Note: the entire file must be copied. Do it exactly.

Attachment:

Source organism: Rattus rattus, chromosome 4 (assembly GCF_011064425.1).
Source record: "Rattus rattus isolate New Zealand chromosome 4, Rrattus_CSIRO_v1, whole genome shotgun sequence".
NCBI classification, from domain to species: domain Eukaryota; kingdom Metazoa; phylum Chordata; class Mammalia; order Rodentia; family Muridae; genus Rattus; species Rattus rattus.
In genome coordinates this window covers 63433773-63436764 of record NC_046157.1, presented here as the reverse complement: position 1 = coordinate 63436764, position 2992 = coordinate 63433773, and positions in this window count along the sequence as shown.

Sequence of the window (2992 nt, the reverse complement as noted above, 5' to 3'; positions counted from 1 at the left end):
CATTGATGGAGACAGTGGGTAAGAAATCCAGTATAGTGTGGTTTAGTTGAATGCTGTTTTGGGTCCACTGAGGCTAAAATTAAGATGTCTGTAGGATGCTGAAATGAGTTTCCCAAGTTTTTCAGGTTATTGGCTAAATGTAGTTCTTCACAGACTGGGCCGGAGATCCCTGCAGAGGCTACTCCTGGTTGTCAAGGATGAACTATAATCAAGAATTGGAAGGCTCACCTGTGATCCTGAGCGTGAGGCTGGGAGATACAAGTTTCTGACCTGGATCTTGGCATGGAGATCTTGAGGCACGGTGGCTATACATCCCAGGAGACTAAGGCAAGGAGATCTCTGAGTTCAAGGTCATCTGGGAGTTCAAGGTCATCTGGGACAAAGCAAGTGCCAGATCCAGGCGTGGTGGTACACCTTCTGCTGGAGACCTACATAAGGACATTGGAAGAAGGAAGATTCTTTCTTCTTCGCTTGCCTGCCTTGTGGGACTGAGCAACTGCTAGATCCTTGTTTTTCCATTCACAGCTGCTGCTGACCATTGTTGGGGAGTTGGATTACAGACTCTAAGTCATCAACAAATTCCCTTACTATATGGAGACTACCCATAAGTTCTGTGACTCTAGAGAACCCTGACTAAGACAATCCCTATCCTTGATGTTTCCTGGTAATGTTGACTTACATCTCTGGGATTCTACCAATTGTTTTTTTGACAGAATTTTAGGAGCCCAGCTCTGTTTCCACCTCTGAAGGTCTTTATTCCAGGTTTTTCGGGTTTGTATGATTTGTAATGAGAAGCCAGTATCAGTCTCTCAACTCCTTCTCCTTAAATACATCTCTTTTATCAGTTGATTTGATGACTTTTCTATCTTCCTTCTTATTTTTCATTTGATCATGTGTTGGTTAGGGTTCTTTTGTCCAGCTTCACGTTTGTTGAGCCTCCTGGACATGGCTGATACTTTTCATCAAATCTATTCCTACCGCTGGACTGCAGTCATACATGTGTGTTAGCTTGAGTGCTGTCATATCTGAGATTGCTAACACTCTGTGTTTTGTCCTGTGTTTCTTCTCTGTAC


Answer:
Source organism: Rattus rattus, chromosome 4 (assembly GCF_011064425.1).
Source record: "Rattus rattus isolate New Zealand chromosome 4, Rrattus_CSIRO_v1, whole genome shotgun sequence".
NCBI classification, from domain to species: domain Eukaryota; kingdom Metazoa; phylum Chordata; class Mammalia; order Rodentia; family Muridae; genus Rattus; species Rattus rattus.
In genome coordinates this window covers 63433773-63436764 of record NC_046157.1, presented here as the reverse complement: position 1 = coordinate 63436764, position 2992 = coordinate 63433773, and positions in this window count along the sequence as shown.

Sequence of the window (2992 nt, the reverse complement as noted above, 5' to 3'; positions counted from 1 at the left end):
CATTGATGGAGACAGTGGGTAAGAAATCCAGTATAGTGTGGTTTAGTTGAATGCTGTTTTGGGTCCACTGAGGCTAAAATTAAGATGTCTGTAGGATGCTGAAATGAGTTTCCCAAGTTTTTCAGGTTATTGGCTAAATGTAGTTCTTCACAGACTGGGCCGGAGATCCCTGCAGAGGCTACTCCTGGTTGTCAAGGATGAACTATAATCAAGAATTGGAAGGCTCACCTGTGATCCTGAGCGTGAGGCTGGGAGATACAAGTTTCTGACCTGGATCTTGGCATGGAGATCTTGAGGCACGGTGGCTATACATCCCAGGAGACTAAGGCAAGGAGATCTCTGAGTTCAAGGTCATCTGGGAGTTCAAGGTCATCTGGGACAAAGCAAGTGCCAGATCCAGGCGTGGTGGTACACCTTCTGCTGGAGACCTACATAAGGACATTGGAAGAAGGAAGATTCTTTCTTCTTCGCTTGCCTGCCTTGTGGGACTGAGCAACTGCTAGATCCTTGTTTTTCCATTCACAGCTGCTGCTGACCATTGTTGGGGAGTTGGATTACAGACTCTAAGTCATCAACAAATTCCCTTACTATATGGAGACTACCCATAAGTTCTGTGACTCTAGAGAACCCTGACTAAGACAATCCCTATCCTTGATGTTTCCTGGTAATGTTGACTTACATCTCTGGGATTCTACCAATTGTTTTTTTGACAGAATTTTAGGAGCCCAGCTCTGTTTCCACCTCTGAAGGTCTTTATTCCAGGTTTTTCGGGTTTGTATGATTTGTAATGAGAAGCCAGTATCAGTCTCTCAACTCCTTCTCCTTAAATACATCTCTTTTATCAGTTGATTTGATGACTTTTCTATCTTCCTTCTTATTTTTCATTTGATCATGTGTTGGTTAGGGTTCTTTTGTCCAGCTTCACGTTTGTTGAGCCTCCTGGACATGGCTGATACTTTTCATCAAATCTATTCCTACCGCTGGACTGCAGTCATACATGTGTGTTAGCTTGAGTGCTGTCATATCTGAGATTGCTAACACTCTGTGTTTTGTCCTGTGTTTCTTCTCTGTAC